Serge Caparos, et al., "The Tree to the Left, the Forest to the Right: Political Attitude and Perceptual Bias,” Cognition, Jan. 2015

8. Liberals think more analytically than moderates and conservatives, and thinking analytically causes people to form more liberal opinions.
"Henrich, Heine, and Norenzayan summarized cultural differences in psychology and argued that people from one particular culture are outliers: people from societies that are Western, educated, industrialized, rich, and democratic (WEIRD). This study shows that liberals think WEIRDer than conservatives. In five studies with more than 5,000 participants, we found that liberals think more analytically (an element of WEIRD thought) than moderates and conservatives. Study 3 replicates this finding in the very different political culture of China, although it held only for people in more modernized urban centers. These results suggest that liberals and conservatives in the same country think as if they were from different cultures. Studies 4 to 5 show that briefly training people to think analytically causes them to form more liberal opinions, whereas training them to think holistically causes shifts to more conservative opinions.”

Thomas Talhelm, et al., "Liberals Think More Analytically (More 'WEIRD') Than Conservatives,” Personality and Social Psychology Bulletin, Dec. 24, 2014

9. Brain responses to a disgusting image are sufficient to make accurate predictions about an individual's political ideology.
"[F]undamental features of political ideology have been found to be deeply connected to basic biological mechanisms that may serve to defend against environmental challenges like contamination and physical threat...

We applied a machine-learning method to fMRI data to test the hypotheses that brain responses to emotionally evocative images predict individual scores on a standard political ideology assay. Disgusting images, especially those related to animal-reminder disgust (e.g., mutilated body [also sliced hand, open chest, etc.]), generate neural responses that are highly predictive of political orientation even though these neural predictors do not agree with participants' conscious rating of the stimuli...

Remarkably, brain responses to a single disgusting stimulus were sufficient to make accurate predictions about an individual subject's political ideology. These results provide strong support for the idea that fundamental neural processing differences that emerge under the challenge of emotionally evocative stimuli may serve to structure political beliefs in ways formerly unappreciated."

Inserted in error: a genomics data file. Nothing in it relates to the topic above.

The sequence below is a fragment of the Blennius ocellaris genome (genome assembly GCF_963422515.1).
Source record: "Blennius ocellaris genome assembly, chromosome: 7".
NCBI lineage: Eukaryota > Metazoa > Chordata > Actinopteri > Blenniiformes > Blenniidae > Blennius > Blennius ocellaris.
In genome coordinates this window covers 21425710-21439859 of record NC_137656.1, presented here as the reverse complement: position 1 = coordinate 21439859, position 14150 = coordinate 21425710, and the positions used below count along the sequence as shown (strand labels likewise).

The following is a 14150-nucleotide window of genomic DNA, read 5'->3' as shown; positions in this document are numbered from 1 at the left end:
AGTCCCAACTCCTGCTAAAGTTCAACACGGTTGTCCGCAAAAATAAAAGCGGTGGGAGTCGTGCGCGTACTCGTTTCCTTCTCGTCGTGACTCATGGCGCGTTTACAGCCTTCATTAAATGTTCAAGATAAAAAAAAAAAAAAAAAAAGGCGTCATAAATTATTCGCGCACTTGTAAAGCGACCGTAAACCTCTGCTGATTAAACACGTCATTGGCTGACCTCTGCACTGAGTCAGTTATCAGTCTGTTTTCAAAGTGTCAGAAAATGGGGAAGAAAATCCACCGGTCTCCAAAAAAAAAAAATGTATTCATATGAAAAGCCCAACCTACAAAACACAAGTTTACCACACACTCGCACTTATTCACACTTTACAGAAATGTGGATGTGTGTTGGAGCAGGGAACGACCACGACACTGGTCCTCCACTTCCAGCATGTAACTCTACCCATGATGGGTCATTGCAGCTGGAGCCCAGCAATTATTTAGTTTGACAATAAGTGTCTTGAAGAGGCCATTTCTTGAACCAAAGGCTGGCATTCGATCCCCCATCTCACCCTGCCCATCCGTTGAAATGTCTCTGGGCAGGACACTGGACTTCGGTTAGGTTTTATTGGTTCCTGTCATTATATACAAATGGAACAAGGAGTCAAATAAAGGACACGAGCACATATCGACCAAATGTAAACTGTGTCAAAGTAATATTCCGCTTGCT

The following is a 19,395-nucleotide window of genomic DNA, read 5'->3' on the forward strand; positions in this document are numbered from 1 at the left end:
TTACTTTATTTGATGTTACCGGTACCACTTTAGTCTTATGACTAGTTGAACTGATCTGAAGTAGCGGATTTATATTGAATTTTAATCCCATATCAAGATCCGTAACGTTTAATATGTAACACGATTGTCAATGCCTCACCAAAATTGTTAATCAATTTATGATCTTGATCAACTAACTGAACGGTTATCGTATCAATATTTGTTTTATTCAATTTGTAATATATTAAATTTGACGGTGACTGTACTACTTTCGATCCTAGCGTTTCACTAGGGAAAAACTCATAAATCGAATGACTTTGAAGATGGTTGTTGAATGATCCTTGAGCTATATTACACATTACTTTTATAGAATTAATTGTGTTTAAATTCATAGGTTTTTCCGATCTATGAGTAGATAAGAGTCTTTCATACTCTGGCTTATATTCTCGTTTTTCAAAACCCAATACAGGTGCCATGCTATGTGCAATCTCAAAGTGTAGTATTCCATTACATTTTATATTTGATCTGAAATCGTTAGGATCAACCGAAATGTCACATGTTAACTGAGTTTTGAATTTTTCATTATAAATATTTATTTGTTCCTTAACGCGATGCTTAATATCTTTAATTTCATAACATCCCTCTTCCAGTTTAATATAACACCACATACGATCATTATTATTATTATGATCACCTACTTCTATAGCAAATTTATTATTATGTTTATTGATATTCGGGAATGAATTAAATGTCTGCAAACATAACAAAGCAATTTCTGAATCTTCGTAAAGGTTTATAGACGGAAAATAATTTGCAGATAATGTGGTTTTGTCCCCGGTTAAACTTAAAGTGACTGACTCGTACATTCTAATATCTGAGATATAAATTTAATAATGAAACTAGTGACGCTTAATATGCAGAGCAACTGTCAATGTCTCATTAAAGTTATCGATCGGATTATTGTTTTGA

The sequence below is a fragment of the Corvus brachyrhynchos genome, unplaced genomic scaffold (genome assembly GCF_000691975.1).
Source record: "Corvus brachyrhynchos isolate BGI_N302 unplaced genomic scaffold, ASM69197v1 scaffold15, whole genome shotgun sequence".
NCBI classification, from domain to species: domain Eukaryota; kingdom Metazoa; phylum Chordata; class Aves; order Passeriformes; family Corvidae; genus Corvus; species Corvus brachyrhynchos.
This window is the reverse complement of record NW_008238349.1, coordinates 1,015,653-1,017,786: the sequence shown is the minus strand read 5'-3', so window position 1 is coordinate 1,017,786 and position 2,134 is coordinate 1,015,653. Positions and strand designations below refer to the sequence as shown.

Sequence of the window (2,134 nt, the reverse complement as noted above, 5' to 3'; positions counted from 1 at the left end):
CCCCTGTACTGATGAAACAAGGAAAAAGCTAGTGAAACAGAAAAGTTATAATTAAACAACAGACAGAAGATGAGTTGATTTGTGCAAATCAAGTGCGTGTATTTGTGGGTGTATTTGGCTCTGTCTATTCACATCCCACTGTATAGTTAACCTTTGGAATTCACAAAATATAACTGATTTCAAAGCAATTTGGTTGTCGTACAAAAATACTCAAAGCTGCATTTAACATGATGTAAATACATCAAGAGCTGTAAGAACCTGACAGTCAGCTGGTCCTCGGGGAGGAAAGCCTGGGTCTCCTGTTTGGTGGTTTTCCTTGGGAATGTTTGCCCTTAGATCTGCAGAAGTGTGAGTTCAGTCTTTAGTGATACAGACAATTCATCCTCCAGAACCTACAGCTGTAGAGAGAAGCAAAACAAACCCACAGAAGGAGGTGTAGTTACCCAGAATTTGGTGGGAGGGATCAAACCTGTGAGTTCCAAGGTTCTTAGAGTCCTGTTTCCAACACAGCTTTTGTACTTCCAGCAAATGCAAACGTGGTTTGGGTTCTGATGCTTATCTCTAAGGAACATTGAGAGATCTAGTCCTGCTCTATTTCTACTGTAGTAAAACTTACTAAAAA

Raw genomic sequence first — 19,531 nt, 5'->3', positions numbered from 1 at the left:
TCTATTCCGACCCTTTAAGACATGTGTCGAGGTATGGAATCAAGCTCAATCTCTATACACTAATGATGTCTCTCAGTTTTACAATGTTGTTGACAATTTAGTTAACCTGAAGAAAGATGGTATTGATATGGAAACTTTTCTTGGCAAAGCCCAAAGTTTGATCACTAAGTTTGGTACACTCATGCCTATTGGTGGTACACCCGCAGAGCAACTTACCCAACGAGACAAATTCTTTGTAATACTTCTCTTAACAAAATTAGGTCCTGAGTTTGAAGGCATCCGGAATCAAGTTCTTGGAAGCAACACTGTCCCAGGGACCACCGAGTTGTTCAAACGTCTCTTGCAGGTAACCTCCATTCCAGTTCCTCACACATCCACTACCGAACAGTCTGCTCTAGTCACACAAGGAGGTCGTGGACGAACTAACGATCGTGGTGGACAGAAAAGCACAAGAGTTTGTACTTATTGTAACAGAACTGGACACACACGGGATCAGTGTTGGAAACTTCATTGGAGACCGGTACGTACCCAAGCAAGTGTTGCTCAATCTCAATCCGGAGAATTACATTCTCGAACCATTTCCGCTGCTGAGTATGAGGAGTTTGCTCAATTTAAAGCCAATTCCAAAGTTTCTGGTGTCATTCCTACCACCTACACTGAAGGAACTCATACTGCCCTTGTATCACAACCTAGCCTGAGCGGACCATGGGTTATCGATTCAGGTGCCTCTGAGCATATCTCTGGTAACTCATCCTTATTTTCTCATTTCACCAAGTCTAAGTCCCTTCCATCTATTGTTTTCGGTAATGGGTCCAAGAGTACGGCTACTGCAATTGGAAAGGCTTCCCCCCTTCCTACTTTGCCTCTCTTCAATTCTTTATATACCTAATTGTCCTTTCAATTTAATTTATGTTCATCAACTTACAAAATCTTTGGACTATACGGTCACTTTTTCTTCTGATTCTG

Woo-Young Ahn, et al., "Nonpolitical Images Evoke Neural Predictors of Political Ideology," Current Biology, Nov. 17, 2014

10. Neurocognitive responses to conflict differ among the children of liberals, moderates, and conservatives.
"Given recent evidence that political ideology is associated with neural responses to cognitive conflict in adults, we tested the exploratory hypothesis that children's neurocognitive responses to conflict may also differ depending on their parents' ideology.

We assessed relations between parental political ideology and children's neurocognitive responses to conflict...

Because previous research documents heightened liberal-conservative differences in threat-relevant contexts, each trial of the task was preceded by an angry face (threat-relevant) or comparison face (happy or neutral).

An effect of parental ideology on the conflict-related N2 [a measure of electrical activity of the brain surface] emerged in the threat condition, such that the N2 was larger among children of liberals compared with children of moderates and conservatives. These findings suggest that individual differences in neurocognitive responses to conflict, heightened in the context of threat, may reflect a more general pattern of individual differences that, in adults, relates to political ideology."

Tracy A. Dennis, David M. Amodio, and Laura J. O’Toole, "Associations between Parental Ideology and Neural Sensitivity to Cognitive Conflict in Children," Social Neuroscience, Oct. 16, 2014

11. Compared with liberals, conservatives tend to have stronger physiological responses to negative environmental stimuli.
"A rapidly growing body of empirical evidence documents a multitude of ways in which liberals and conservatives differ from each other in purviews of life with little direct connection to politics, from tastes in art to desire for closure and from disgust sensitivity to the tendency to pursue new information, but the central theme of the differences is a matter of debate.

In this article, we argue that one organizing element of the many differences between liberals and conservatives is the nature of their physiological and psychological responses to features of the environment that are negative.

Compared with liberals, conservatives tend to register greater physiological responses to such stimuli and also to devote more psychological resources to them...